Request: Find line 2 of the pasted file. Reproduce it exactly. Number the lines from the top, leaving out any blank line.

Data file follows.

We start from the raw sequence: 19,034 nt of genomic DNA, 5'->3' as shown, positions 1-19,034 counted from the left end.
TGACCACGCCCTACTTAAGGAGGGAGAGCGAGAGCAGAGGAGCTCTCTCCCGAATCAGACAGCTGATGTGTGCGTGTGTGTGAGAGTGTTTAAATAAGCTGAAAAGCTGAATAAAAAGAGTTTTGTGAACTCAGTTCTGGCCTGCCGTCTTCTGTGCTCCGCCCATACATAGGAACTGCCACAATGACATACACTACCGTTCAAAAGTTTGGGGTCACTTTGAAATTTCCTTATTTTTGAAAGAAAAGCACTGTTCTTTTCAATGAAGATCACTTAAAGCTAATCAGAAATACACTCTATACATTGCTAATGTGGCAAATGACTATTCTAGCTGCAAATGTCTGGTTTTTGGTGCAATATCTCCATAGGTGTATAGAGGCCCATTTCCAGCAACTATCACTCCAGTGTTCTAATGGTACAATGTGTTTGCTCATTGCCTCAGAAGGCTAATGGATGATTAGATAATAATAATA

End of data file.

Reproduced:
TGACCACGCCCTACTTAAGGAGGGAGAGCGAGAGCAGAGGAGCTCTCTCCCGAATCAGACAGCTGATGTGTGCGTGTGTGTGAGAGTGTTTAAATAAGCTGAAAAGCTGAATAAAAAGAGTTTTGTGAACTCAGTTCTGGCCTGCCGTCTTCTGTGCTCCGCCCATACATAGGAACTGCCACAATGACATACACTACCGTTCAAAAGTTTGGGGTCACTTTGAAATTTCCTTATTTTTGAAAGAAAAGCACTGTTCTTTTCAATGAAGATCACTTAAAGCTAATCAGAAATACACTCTATACATTGCTAATGTGGCAAATGACTATTCTAGCTGCAAATGTCTGGTTTTTGGTGCAATATCTCCATAGGTGTATAGAGGCCCATTTCCAGCAACTATCACTCCAGTGTTCTAATGGTACAATGTGTTTGCTCATTGCCTCAGAAGGCTAATGGATGATTAGATAATAATAATA